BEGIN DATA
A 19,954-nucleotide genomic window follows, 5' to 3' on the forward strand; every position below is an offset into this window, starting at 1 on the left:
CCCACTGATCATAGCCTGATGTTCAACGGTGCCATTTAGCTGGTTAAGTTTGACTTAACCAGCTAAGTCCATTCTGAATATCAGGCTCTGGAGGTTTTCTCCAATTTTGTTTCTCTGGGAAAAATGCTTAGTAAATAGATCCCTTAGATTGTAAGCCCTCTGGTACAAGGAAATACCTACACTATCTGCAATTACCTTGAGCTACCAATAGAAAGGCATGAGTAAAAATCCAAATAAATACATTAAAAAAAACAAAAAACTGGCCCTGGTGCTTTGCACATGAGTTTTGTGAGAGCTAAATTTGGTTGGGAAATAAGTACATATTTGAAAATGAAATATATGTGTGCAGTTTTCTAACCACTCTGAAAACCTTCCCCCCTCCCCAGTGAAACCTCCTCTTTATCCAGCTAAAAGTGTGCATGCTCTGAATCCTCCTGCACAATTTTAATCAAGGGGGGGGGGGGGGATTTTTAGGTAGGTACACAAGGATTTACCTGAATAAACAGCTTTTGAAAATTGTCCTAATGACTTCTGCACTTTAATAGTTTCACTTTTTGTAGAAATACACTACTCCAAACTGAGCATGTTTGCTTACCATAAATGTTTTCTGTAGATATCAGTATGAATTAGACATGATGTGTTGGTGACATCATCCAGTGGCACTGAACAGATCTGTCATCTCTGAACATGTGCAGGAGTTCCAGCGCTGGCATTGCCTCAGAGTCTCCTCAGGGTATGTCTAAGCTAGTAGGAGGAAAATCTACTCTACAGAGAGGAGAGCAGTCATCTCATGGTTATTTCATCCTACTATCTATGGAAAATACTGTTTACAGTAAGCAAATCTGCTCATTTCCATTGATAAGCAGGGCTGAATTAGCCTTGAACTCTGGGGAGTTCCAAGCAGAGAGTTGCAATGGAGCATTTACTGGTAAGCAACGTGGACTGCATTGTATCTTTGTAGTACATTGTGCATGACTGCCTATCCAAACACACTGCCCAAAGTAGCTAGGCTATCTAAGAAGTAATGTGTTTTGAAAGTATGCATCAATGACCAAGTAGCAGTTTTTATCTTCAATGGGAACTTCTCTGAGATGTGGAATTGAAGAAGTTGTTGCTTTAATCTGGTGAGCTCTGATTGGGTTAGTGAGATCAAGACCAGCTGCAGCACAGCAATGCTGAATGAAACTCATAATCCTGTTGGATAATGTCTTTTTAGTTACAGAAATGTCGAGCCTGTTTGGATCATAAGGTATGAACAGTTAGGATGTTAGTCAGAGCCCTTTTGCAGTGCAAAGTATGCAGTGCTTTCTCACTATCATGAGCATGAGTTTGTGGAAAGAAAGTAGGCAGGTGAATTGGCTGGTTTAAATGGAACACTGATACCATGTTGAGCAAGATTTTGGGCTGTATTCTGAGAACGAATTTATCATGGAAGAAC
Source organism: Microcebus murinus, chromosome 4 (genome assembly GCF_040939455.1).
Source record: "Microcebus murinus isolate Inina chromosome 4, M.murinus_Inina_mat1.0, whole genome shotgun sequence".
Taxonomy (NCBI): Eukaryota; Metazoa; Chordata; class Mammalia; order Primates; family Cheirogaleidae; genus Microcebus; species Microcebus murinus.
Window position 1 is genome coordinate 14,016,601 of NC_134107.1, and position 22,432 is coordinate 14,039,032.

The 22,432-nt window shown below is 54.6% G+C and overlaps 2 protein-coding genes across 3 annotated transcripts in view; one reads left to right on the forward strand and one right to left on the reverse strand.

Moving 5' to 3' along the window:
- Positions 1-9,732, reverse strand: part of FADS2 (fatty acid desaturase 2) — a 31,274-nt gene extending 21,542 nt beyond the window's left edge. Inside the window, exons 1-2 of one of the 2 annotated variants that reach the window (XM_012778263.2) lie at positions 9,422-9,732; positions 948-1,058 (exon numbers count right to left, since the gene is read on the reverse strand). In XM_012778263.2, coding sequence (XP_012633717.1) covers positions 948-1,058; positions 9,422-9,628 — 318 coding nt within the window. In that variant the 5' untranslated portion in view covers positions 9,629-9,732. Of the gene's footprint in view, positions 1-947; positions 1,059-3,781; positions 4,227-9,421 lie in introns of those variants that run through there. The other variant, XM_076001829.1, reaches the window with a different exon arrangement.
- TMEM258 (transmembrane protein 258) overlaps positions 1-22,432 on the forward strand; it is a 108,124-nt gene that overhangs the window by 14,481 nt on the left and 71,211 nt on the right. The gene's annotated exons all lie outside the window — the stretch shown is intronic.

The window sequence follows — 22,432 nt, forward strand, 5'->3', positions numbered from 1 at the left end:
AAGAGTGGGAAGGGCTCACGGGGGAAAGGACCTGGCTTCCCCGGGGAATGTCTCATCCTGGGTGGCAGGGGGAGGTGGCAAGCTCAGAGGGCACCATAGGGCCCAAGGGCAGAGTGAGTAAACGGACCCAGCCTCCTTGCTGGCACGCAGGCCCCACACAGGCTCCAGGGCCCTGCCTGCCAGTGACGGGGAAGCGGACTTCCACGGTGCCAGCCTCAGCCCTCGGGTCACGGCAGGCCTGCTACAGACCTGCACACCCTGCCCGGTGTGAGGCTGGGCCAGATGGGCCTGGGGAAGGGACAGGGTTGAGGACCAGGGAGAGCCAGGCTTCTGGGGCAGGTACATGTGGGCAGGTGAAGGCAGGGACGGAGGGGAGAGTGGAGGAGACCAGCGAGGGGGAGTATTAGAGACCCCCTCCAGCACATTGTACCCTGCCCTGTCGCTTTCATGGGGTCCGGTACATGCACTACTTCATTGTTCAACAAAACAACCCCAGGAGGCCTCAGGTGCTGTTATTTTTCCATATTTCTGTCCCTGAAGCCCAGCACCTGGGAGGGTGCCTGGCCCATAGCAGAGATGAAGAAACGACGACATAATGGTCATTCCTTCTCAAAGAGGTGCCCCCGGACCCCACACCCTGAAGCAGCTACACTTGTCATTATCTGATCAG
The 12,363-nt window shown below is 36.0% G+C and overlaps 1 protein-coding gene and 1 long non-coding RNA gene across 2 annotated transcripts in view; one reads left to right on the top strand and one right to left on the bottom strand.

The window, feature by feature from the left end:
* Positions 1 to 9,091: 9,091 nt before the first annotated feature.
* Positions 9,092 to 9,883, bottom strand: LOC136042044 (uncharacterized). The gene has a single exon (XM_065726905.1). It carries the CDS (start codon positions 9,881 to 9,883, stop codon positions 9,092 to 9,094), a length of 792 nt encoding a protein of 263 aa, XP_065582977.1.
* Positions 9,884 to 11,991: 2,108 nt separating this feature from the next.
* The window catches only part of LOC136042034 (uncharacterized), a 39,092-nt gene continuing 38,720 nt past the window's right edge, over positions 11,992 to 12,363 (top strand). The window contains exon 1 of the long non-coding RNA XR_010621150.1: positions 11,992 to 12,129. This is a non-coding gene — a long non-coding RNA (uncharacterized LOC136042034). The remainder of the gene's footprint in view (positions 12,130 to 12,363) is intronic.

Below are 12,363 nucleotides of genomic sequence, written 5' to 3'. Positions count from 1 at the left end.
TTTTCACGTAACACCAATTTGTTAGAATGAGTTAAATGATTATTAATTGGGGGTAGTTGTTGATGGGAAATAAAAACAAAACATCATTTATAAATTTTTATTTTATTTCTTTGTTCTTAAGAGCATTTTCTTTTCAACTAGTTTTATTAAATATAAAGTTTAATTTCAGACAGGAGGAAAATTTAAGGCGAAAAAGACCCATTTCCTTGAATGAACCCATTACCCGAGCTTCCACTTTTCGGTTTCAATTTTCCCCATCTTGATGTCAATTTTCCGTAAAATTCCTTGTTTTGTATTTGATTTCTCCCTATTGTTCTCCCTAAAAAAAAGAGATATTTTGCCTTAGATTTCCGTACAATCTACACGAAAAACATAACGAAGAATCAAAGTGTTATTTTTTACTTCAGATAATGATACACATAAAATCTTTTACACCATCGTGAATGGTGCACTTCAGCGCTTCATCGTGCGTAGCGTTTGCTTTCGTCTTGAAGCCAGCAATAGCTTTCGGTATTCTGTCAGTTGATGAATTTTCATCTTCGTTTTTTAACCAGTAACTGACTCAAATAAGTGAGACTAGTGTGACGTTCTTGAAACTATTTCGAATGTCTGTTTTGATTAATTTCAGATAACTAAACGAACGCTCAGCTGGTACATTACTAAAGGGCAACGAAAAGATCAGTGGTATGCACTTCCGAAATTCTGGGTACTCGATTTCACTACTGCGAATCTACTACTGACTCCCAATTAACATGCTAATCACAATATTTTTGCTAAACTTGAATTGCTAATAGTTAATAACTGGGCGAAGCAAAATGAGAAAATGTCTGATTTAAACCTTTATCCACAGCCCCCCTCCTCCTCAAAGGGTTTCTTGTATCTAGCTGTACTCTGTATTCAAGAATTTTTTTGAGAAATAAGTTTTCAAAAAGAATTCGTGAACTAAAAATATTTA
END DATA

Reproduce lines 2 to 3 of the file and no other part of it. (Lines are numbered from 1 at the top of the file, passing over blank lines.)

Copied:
CCCACTGATCATAGCCTGATGTTCAACGGTGCCATTTAGCTGGTTAAGTTTGACTTAACCAGCTAAGTCCATTCTGAATATCAGGCTCTGGAGGTTTTCTCCAATTTTGTTTCTCTGGGAAAAATGCTTAGTAAATAGATCCCTTAGATTGTAAGCCCTCTGGTACAAGGAAATACCTACACTATCTGCAATTACCTTGAGCTACCAATAGAAAGGCATGAGTAAAAATCCAAATAAATACATTAAAAAAAACAAAAAACTGGCCCTGGTGCTTTGCACATGAGTTTTGTGAGAGCTAAATTTGGTTGGGAAATAAGTACATATTTGAAAATGAAATATATGTGTGCAGTTTTCTAACCACTCTGAAAACCTTCCCCCCTCCCCAGTGAAACCTCCTCTTTATCCAGCTAAAAGTGTGCATGCTCTGAATCCTCCTGCACAATTTTAATCAAGGGGGGGGGGGGGGATTTTTAGGTAGGTACACAAGGATTTACCTGAATAAACAGCTTTTGAAAATTGTCCTAATGACTTCTGCACTTTAATAGTTTCACTTTTTGTAGAAATACACTACTCCAAACTGAGCATGTTTGCTTACCATAAATGTTTTCTGTAGATATCAGTATGAATTAGACATGATGTGTTGGTGACATCATCCAGTGGCACTGAACAGATCTGTCATCTCTGAACATGTGCAGGAGTTCCAGCGCTGGCATTGCCTCAGAGTCTCCTCAGGGTATGTCTAAGCTAGTAGGAGGAAAATCTACTCTACAGAGAGGAGAGCAGTCATCTCATGGTTATTTCATCCTACTATCTATGGAAAATACTGTTTACAGTAAGCAAATCTGCTCATTTCCATTGATAAGCAGGGCTGAATTAGCCTTGAACTCTGGGGAGTTCCAAGCAGAGAGTTGCAATGGAGCATTTACTGGTAAGCAACGTGGACTGCATTGTATCTTTGTAGTACATTGTGCATGACTGCCTATCCAAACACACTGCCCAAAGTAGCTAGGCTATCTAAGAAGTAATGTGTTTTGAAAGTATGCATCAATGACCAAGTAGCAGTTTTTATCTTCAATGGGAACTTCTCTGAGATGTGGAATTGAAGAAGTTGTTGCTTTAATCTGGTGAGCTCTGATTGGGTTAGTGAGATCAAGACCAGCTGCAGCACAGCAATGCTGAATGAAACTCATAATCCTGTTGGATAATGTCTTTTTAGTTACAGAAATGTCGAGCCTGTTTGGATCATAAGGTATGAACAGTTAGGATGTTAGTCAGAGCCCTTTTGCAGTGCAAAGTATGCAGTGCTTTCTCACTATCATGAGCATGAGTTTGTGGAAAGAAAGTAGGCAGGTGAATTGGCTGGTTTAAATGGAACACTGATACCATGTTGAGCAAGATTTTGGGCTGTATTCTGAGAACGAATTTATCATGGAAGAAC
Source organism: Microcebus murinus, chromosome 4 (genome assembly GCF_040939455.1).